Background and aim: Psychopathology often recurs in the same families over the course of multiple generations. Only a clear understanding of the processes underlying the transmission of psychopathology will help the formulation of effective prevention and intervention programs for families at increased risk for psychopathology. The main aim of this thesis was to enhance current insight into the intergenerational transmission of psychopathology. We focused on assessing the nature of associations between grandparental, parental and child psychopathology. Also, we focused on the complex roles of genes and parenting behaviors in the transmission of psychopathology.
Methods: All studies included in this thesis were embedded in the Generation R Study, a prospective population-based cohort study from fetal life onwards in the city of Rotterdam, the Netherlands. Information on characteristics of children and their families were mainly derived from parental postal questionnaires and from observational measures obtained at the research center.
Results: Children are at increased risk for psychopathology in the presence of a history of grandparental psychopathology or divorce, independent of parental psychopathology. Also, we found that maternal depressive symptoms follow four distinct, but rather stable, trajectory groups during pregnancy and the first three years after childbirth. Children of mothers assigned to the higher trajectory groups are at increased risk for psychopathology. Furthermore, it was shown that genetic variants may act to exert their influences on child behavior as early as fetal life. Moreover, genetic variants involved in child behavior may also be involved in maternal parenting behavior. Last, we identified a novel polymorphism for early spoken language.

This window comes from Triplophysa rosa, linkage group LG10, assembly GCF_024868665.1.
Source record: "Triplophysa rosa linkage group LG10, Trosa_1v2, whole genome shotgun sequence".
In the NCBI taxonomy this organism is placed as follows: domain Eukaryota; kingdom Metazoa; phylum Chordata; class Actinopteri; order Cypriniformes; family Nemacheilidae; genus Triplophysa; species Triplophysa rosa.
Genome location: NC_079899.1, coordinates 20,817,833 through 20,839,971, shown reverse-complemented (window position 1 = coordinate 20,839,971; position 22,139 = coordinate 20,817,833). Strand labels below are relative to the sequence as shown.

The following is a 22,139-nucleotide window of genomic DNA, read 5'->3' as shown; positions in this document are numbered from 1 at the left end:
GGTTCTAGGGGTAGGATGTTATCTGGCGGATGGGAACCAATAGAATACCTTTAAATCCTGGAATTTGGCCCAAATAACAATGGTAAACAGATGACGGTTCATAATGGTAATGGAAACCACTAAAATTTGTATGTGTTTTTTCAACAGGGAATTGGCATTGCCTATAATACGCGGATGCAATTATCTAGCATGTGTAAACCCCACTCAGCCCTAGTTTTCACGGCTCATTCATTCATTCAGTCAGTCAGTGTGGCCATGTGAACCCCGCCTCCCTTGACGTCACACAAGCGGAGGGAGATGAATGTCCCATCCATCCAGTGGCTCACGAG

Conclusions: The findings of this thesis underscore the complexity of the processes underlying the intergenerational transmission of psychopathology. Researchers and clinicians should adopt a family wide perspective when assessing the risk of psychopathology in children. Also, insights from genetic and environmental research should be combined.

, , ,
H.W. Tiemeier (Henning) , F.C. Verhulst (Frank) , M.P. Lambregtse-van den Berg (Mijke)
Erasmus University Rotterdam
The work presented in this thesis was supported by grants from the Sophia Foundation for Scientific Research (SSWO; grant 547, 2008) and the Netherlands Organization for Scientific Research (NWO) (VIDI 017.106.370). Financial support for the publication of this thesis was provided by the ‘Department of Child and Adolescent Psychiatry/Psychology’, the ‘Generation R Study’, the ‘Erasmus Medical Center’, ‘SBOH’ employer of GP trainees, ‘Chipsoft’, and ‘Cents Assurantiën’ insurances and financial advice.
Pediatric Psychiatry

Cents, R. (2016, September 28). Like mother, like child? : Intergenerational transmission of psychopathology; a focus on genes and parenting. Retrieved from